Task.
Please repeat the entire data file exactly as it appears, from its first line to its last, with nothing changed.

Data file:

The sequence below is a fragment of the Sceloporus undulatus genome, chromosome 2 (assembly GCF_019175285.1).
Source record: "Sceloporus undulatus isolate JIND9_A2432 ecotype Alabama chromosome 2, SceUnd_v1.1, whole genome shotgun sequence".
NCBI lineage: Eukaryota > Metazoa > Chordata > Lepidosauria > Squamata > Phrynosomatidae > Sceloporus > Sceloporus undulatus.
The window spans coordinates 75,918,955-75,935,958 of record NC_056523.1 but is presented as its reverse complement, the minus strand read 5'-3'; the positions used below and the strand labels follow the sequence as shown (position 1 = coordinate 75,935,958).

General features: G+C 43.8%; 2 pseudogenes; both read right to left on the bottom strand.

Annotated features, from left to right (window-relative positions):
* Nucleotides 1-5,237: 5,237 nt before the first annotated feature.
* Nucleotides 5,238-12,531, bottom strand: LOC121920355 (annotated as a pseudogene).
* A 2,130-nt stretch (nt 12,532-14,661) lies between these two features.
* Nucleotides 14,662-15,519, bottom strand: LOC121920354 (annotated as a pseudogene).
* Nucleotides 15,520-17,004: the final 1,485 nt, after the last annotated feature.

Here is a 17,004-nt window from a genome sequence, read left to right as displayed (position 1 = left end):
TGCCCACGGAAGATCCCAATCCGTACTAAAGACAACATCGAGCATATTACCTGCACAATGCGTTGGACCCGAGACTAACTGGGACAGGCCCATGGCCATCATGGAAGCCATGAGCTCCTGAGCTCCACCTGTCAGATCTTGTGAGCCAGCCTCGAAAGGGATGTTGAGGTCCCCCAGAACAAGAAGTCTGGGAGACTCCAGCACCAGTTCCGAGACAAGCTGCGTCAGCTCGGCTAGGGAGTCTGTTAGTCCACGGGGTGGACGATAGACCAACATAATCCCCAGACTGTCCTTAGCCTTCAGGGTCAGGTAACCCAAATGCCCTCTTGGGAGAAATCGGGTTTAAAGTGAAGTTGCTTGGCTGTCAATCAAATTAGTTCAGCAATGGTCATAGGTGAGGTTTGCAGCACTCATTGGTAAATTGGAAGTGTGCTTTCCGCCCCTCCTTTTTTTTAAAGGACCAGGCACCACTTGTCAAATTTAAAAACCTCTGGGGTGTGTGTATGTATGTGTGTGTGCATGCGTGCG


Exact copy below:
The sequence below is a fragment of the Sceloporus undulatus genome, chromosome 2 (assembly GCF_019175285.1).
Source record: "Sceloporus undulatus isolate JIND9_A2432 ecotype Alabama chromosome 2, SceUnd_v1.1, whole genome shotgun sequence".
NCBI lineage: Eukaryota > Metazoa > Chordata > Lepidosauria > Squamata > Phrynosomatidae > Sceloporus > Sceloporus undulatus.
The window spans coordinates 75,918,955-75,935,958 of record NC_056523.1 but is presented as its reverse complement, the minus strand read 5'-3'; the positions used below and the strand labels follow the sequence as shown (position 1 = coordinate 75,935,958).

General features: G+C 43.8%; 2 pseudogenes; both read right to left on the bottom strand.

Annotated features, from left to right (window-relative positions):
* Nucleotides 1-5,237: 5,237 nt before the first annotated feature.
* Nucleotides 5,238-12,531, bottom strand: LOC121920355 (annotated as a pseudogene).
* A 2,130-nt stretch (nt 12,532-14,661) lies between these two features.
* Nucleotides 14,662-15,519, bottom strand: LOC121920354 (annotated as a pseudogene).
* Nucleotides 15,520-17,004: the final 1,485 nt, after the last annotated feature.

Here is a 17,004-nt window from a genome sequence, read left to right as displayed (position 1 = left end):
TGCCCACGGAAGATCCCAATCCGTACTAAAGACAACATCGAGCATATTACCTGCACAATGCGTTGGACCCGAGACTAACTGGGACAGGCCCATGGCCATCATGGAAGCCATGAGCTCCTGAGCTCCACCTGTCAGATCTTGTGAGCCAGCCTCGAAAGGGATGTTGAGGTCCCCCAGAACAAGAAGTCTGGGAGACTCCAGCACCAGTTCCGAGACAAGCTGCGTCAGCTCGGCTAGGGAGTCTGTTAGTCCACGGGGTGGACGATAGACCAACATAATCCCCAGACTGTCCTTAGCCTTCAGGGTCAGGTAACCCAAATGCCCTCTTGGGAGAAATCGGGTTTAAAGTGAAGTTGCTTGGCTGTCAATCAAATTAGTTCAGCAATGGTCATAGGTGAGGTTTGCAGCACTCATTGGTAAATTGGAAGTGTGCTTTCCGCCCCTCCTTTTTTTTAAAGGACCAGGCACCACTTGTCAAATTTAAAAACCTCTGGGGTGTGTGTATGTATGTGTGTGTGCATGCGTGCG